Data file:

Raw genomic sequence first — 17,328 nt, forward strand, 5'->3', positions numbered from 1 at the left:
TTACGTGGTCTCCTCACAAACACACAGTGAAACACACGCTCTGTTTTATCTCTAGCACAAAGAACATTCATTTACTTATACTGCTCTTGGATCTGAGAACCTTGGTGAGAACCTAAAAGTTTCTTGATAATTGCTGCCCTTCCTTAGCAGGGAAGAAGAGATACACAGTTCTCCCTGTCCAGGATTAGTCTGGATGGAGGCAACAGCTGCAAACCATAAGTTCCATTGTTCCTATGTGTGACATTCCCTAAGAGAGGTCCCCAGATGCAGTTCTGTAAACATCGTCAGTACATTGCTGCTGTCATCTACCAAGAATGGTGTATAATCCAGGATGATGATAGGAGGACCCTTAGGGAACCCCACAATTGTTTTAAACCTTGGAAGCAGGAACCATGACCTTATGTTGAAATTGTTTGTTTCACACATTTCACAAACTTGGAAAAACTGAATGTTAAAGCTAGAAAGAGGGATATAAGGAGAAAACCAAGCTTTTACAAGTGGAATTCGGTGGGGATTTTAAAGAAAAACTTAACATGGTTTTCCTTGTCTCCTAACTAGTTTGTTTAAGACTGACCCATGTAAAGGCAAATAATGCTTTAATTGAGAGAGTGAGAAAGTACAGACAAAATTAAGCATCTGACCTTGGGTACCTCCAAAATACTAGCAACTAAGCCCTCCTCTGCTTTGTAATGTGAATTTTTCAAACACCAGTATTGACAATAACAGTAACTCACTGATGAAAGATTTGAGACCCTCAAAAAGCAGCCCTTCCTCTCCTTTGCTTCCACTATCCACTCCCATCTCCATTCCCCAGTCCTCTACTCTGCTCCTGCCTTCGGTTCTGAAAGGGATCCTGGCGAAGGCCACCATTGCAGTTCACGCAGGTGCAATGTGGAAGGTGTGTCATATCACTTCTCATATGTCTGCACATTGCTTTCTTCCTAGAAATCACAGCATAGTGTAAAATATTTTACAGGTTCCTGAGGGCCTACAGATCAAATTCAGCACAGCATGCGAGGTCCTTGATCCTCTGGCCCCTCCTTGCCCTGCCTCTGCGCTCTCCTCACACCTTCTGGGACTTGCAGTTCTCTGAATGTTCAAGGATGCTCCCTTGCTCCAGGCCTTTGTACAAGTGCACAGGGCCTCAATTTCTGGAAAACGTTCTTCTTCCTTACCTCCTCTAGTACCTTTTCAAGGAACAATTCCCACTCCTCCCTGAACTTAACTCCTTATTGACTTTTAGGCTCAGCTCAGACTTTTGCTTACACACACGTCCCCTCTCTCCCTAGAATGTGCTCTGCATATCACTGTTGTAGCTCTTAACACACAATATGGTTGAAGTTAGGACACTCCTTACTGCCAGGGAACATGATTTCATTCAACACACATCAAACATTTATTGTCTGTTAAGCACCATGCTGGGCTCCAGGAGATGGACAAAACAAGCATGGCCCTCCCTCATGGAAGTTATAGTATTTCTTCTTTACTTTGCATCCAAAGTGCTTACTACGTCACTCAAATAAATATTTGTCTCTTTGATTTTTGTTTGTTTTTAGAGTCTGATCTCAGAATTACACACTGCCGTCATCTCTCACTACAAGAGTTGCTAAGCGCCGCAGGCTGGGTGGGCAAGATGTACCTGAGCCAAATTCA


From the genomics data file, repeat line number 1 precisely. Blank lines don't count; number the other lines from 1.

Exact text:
Raw genomic sequence first — 17,328 nt, forward strand, 5'->3', positions numbered from 1 at the left: